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Re: Small green ariel vase
« Reply #2 on: January 23, 2009, 02:04:31 AM »
Thanks for the clarification, Adam. Interesting how terms get misused. I bought the vase as I liked it and it reminded me of vases by Franck, Copier, and Ohrstrom. I checked Designlasin and it pictures a similar looking vase by Franck, but with not much description of technique. My Copier book is in Dutch and also contains a similar looking vase. When I ran "Franck Ariel: and "Copier Ariel" on Google, I got the vases I was looking for. After Adam's reply, I put the Copier text into Babelfish and it gave me "Colourlessly bubble Len locked up with and elongated according to drawing." So Leerdam doesn't call it ariel. And neither does Pina in "Fire and Sea," where she pictures a Franck vase with "elongated bubble inclusions." So it's, as Adam suggests, a common error on the internet, and by some quite reputable dealers.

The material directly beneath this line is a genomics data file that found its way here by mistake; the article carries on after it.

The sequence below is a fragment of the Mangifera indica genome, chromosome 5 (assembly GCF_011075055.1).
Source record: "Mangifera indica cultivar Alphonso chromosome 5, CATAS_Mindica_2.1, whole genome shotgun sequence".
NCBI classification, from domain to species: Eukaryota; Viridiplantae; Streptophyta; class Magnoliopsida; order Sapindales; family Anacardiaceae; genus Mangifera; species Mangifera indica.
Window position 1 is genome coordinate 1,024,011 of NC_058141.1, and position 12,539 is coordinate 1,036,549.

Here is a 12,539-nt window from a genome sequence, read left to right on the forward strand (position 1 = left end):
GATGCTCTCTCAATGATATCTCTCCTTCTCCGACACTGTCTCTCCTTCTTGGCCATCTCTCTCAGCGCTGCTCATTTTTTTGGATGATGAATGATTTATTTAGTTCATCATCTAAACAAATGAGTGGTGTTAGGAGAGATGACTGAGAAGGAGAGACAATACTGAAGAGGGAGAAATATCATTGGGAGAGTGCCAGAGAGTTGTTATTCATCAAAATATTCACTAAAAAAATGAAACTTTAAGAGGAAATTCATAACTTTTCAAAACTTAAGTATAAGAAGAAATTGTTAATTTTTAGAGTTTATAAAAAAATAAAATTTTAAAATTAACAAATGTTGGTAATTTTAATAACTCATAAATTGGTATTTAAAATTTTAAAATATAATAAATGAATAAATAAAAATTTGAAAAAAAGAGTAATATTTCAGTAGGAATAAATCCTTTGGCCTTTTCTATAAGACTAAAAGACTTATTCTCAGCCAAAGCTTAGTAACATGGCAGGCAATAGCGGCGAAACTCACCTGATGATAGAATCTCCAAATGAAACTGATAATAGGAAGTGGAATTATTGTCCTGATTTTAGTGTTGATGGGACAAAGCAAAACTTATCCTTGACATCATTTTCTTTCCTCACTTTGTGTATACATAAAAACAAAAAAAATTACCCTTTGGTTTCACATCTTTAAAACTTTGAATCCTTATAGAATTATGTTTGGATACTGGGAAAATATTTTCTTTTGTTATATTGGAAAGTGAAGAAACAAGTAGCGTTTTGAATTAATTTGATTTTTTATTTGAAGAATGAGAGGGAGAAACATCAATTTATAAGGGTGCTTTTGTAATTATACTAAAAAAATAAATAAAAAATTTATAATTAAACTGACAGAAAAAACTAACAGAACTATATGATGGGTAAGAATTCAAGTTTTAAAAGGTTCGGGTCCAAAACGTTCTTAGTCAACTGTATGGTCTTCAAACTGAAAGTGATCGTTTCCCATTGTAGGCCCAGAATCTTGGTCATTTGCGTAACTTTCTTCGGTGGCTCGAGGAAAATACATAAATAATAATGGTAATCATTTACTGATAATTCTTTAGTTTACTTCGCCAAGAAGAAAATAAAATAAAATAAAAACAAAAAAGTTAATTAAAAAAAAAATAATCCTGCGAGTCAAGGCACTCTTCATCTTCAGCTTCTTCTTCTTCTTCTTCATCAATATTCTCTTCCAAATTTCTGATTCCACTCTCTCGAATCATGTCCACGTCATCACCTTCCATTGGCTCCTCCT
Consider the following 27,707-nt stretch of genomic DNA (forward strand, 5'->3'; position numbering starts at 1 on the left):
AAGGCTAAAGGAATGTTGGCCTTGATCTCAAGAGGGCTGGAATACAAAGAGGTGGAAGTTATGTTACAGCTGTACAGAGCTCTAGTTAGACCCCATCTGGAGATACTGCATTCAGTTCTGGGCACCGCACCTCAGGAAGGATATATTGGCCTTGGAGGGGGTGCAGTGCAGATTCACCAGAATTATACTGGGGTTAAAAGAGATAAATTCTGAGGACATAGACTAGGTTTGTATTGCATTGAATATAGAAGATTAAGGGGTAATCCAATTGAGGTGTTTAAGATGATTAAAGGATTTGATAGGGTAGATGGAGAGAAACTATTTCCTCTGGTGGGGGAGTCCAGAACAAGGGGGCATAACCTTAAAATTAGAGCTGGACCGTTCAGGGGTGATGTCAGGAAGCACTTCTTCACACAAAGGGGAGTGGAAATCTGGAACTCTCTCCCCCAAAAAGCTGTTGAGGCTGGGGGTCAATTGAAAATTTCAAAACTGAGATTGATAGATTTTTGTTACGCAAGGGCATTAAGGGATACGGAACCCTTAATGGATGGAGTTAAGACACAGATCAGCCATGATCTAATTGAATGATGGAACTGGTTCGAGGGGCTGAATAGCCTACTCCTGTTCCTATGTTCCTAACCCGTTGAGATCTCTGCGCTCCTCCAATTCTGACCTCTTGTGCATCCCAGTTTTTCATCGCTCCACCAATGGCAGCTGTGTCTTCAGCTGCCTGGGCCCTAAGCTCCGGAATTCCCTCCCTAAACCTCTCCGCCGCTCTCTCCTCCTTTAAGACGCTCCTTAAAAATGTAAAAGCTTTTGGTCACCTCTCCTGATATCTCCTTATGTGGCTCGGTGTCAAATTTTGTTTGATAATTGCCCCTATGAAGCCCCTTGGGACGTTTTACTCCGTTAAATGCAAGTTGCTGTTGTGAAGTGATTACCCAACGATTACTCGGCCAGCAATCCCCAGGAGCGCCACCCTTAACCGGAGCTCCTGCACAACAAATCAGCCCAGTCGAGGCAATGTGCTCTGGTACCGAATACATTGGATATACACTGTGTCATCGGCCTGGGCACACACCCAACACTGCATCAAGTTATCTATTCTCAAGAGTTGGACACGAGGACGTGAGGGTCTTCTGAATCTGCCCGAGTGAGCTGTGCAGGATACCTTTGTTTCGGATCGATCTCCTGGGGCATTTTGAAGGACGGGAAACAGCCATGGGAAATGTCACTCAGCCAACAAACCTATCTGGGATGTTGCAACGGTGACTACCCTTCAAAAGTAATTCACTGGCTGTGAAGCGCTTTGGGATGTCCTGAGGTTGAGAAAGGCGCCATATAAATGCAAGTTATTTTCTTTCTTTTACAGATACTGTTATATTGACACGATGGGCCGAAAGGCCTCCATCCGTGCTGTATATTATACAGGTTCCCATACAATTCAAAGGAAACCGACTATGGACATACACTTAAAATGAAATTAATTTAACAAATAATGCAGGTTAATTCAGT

I can see why the error might have started. For example, on the same page of Pina as the Franck vase there is an Ohrstrom Ariel bowl that looks quite similar, as do some of the his onion shaped "ariel objects" from the 1940's, which are pictured in the Orrefors book (Duncan, p. 152) and in Friedman, p. 66.  It would be interesting to know how to tell the difference. I understand Adam's description of ariel, and his description of the bubbles in my vase coming from an optic mould makes perfect sense. But how can I tell the difference by looking?

I liked the comment about espresso and instant coffee, but isn't more the difference between tea and coffee? (I can't bring myself to think of that little vase as instant coffee.) 

I wonder if the moderator could take the "ariel" out of the heading, so I don't perpetuate the confusion? Thanks.             





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Offline aa

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Re: Small green ariel vase
« Reply #3 on: January 23, 2009, 07:42:02 AM »
But how can I tell the difference by looking?